Recent empirical work demonstrates that state-led bank expansion in rural India has contributed to a reduction in the number of poor people. In this note it is shown that the social banking policies have not simultaneously decreased the rural poverty gap. This suggests a potential trade-off for policy makers, hinted at by earlier theoretical modeling: while opening new bank branches in “unbanked locations” might lift some people out of poverty, it may increase the depth of poverty of others. The result also illustrates the value added of combining complementary poverty measures to achieve a more complete picture of the impact of policies on livelihoods.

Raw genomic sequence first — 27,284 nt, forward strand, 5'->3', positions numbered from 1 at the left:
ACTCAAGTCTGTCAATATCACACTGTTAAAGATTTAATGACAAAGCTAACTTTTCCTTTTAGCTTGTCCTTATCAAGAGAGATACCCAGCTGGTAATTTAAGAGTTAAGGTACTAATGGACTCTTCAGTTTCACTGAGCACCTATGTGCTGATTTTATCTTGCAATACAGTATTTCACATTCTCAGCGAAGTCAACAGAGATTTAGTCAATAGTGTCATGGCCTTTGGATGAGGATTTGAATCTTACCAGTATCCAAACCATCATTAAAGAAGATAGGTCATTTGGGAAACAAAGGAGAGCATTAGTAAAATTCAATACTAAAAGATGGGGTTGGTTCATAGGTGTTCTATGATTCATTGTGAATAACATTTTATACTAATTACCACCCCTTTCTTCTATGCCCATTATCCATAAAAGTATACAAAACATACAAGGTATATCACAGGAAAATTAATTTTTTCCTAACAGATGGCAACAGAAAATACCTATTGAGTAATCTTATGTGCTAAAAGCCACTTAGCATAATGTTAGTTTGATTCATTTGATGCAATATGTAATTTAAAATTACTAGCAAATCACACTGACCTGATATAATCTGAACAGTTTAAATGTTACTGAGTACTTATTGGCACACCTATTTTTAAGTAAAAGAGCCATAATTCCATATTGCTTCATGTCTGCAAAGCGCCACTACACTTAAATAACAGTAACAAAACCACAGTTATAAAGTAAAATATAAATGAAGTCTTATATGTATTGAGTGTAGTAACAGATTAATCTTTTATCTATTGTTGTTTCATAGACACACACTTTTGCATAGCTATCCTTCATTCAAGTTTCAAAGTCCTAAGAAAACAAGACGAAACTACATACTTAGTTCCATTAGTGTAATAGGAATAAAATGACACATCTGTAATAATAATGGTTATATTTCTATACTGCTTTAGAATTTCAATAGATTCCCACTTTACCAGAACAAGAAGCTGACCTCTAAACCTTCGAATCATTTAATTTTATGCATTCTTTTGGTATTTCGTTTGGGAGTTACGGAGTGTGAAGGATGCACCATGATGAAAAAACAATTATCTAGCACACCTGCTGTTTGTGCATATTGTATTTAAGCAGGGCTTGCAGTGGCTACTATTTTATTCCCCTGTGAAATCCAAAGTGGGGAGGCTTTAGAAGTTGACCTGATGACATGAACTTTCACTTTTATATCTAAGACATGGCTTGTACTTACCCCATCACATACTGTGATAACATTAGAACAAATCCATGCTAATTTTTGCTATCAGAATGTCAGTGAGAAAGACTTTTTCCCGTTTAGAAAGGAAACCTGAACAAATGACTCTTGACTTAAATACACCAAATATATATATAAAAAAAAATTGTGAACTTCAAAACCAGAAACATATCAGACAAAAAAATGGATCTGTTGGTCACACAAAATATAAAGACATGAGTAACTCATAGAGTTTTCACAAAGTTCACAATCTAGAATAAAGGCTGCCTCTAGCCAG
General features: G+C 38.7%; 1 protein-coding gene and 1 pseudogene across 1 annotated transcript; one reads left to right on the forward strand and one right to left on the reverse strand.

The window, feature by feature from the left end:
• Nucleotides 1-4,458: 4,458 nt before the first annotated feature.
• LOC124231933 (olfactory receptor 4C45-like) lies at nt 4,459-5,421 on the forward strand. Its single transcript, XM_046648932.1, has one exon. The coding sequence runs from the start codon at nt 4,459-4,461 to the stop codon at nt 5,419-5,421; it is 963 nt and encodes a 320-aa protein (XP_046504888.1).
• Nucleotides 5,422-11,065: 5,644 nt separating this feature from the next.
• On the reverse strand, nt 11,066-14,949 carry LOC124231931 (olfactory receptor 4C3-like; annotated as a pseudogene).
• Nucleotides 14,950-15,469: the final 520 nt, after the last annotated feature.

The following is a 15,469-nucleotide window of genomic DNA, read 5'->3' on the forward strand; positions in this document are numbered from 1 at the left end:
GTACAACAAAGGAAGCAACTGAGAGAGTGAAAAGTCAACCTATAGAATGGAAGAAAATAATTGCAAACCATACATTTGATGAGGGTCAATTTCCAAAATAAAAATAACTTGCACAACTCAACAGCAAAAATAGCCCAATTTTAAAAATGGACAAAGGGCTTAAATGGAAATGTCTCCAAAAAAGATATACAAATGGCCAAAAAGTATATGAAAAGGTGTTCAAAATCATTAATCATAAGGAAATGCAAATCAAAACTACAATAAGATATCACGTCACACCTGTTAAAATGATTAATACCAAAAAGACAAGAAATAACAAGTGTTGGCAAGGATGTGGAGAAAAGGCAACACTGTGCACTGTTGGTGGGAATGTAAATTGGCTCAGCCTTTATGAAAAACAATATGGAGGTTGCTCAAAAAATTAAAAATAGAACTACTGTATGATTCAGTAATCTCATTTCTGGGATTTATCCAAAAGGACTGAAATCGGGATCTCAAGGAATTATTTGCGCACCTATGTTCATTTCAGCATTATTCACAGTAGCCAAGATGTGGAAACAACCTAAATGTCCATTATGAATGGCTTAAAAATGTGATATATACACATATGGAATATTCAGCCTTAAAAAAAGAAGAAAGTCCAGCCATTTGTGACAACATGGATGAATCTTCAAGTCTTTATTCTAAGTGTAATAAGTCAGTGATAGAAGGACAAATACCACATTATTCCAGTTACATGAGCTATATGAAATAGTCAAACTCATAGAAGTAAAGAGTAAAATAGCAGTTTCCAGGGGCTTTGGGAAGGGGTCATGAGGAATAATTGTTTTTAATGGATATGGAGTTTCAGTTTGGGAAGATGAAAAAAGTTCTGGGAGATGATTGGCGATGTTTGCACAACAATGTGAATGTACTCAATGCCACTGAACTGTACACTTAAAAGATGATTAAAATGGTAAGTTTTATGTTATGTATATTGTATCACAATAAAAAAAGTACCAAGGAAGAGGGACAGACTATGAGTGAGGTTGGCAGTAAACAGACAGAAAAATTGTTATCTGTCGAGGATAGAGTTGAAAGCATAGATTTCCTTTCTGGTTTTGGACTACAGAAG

|Journal||Review of Development Economics|
|Publication status||Published - 2011|